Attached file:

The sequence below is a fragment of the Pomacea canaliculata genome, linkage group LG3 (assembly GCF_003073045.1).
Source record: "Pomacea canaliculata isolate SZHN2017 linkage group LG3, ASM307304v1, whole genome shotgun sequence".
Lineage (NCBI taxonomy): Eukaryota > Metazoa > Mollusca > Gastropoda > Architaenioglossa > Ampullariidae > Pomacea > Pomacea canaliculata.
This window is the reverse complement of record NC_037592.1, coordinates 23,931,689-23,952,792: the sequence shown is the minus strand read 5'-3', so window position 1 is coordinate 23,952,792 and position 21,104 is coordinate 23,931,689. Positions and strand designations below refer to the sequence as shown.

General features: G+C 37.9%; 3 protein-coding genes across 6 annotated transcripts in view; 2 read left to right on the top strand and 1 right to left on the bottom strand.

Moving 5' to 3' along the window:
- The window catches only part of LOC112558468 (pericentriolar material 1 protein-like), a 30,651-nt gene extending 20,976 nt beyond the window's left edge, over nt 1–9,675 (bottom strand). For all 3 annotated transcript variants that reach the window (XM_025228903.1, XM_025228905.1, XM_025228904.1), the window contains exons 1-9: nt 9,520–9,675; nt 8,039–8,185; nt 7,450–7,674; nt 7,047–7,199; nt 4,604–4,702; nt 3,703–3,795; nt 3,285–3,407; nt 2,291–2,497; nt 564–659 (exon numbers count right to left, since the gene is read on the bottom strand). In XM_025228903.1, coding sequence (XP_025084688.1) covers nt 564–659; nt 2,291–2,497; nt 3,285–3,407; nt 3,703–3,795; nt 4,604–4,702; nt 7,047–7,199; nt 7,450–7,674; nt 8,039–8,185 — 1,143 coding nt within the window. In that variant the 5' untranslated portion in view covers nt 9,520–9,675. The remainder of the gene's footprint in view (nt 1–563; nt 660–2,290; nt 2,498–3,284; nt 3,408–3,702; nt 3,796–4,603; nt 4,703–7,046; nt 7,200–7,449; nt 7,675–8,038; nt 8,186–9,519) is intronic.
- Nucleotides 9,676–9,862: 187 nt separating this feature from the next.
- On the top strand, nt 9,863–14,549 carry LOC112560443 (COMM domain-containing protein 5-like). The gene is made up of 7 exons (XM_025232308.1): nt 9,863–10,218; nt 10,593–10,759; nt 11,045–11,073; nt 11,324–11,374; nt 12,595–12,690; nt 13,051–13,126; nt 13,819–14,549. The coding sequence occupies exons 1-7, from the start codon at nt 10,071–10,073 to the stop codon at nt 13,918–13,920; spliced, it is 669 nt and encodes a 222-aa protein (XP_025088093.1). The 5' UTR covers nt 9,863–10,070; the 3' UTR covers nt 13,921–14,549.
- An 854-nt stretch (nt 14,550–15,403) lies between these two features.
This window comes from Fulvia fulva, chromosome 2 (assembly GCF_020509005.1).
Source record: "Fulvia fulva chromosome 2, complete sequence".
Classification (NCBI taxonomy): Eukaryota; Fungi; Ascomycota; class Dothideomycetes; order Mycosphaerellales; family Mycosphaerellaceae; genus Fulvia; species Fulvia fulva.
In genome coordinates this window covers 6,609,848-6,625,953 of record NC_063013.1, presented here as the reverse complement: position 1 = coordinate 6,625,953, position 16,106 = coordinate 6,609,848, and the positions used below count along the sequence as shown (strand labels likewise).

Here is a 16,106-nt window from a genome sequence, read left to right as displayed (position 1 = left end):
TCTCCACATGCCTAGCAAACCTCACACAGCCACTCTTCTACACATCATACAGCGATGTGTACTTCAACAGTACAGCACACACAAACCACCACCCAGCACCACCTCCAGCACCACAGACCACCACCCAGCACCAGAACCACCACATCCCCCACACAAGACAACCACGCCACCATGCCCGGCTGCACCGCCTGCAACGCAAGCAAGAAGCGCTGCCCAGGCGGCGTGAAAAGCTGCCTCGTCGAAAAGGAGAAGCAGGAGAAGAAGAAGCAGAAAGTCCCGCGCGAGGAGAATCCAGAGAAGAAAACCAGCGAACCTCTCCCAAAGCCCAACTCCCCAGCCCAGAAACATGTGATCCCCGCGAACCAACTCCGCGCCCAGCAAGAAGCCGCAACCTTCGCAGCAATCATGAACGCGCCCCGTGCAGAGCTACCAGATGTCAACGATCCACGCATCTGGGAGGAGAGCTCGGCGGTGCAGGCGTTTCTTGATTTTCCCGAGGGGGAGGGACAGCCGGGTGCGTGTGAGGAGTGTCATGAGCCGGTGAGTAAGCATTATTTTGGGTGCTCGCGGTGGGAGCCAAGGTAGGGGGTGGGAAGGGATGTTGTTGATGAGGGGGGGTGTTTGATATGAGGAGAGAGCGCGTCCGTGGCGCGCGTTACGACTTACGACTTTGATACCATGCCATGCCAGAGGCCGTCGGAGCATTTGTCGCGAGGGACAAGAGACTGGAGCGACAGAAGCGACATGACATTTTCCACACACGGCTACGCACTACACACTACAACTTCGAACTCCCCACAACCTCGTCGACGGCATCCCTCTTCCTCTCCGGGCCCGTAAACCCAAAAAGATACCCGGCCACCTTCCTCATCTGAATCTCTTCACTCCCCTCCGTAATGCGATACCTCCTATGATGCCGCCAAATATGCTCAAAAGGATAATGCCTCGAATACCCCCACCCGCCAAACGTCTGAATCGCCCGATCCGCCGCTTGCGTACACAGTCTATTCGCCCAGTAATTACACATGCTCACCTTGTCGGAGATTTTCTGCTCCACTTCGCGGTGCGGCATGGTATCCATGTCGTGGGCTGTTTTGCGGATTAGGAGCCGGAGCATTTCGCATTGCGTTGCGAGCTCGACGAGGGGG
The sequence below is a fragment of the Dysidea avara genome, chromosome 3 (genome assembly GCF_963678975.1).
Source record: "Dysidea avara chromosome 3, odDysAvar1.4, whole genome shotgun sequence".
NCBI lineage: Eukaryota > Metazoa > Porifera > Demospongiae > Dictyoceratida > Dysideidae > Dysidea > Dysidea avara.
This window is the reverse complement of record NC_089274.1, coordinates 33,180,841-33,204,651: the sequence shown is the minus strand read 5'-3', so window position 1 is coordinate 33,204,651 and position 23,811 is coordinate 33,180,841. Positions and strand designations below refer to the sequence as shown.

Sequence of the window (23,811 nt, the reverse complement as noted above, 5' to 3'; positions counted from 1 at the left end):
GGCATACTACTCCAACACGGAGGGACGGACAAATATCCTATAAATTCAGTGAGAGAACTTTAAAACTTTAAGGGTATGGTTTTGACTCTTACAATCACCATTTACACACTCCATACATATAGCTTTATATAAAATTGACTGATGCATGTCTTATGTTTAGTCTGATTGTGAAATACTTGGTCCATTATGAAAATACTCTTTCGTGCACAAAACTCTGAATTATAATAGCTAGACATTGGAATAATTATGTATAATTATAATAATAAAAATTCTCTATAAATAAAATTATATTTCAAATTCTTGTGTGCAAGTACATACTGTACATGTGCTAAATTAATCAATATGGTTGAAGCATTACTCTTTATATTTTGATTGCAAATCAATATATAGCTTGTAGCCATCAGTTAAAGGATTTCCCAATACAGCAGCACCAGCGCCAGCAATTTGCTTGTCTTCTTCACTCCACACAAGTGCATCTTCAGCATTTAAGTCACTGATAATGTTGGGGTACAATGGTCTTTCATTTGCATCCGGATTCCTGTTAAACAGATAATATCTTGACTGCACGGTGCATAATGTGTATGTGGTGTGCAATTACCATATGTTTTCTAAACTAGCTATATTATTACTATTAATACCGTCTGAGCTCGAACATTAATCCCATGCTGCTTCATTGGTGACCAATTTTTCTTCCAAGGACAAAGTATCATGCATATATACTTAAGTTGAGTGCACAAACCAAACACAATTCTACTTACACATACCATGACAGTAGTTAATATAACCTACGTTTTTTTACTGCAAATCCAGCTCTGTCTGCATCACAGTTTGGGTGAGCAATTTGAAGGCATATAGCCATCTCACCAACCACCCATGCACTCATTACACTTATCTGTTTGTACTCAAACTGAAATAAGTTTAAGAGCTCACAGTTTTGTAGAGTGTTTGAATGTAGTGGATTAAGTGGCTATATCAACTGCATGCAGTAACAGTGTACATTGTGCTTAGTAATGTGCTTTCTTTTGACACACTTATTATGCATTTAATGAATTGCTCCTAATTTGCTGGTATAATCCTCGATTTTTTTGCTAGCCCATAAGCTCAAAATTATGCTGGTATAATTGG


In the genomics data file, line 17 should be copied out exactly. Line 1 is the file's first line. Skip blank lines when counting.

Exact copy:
The sequence below is a fragment of the Dysidea avara genome, chromosome 3 (genome assembly GCF_963678975.1).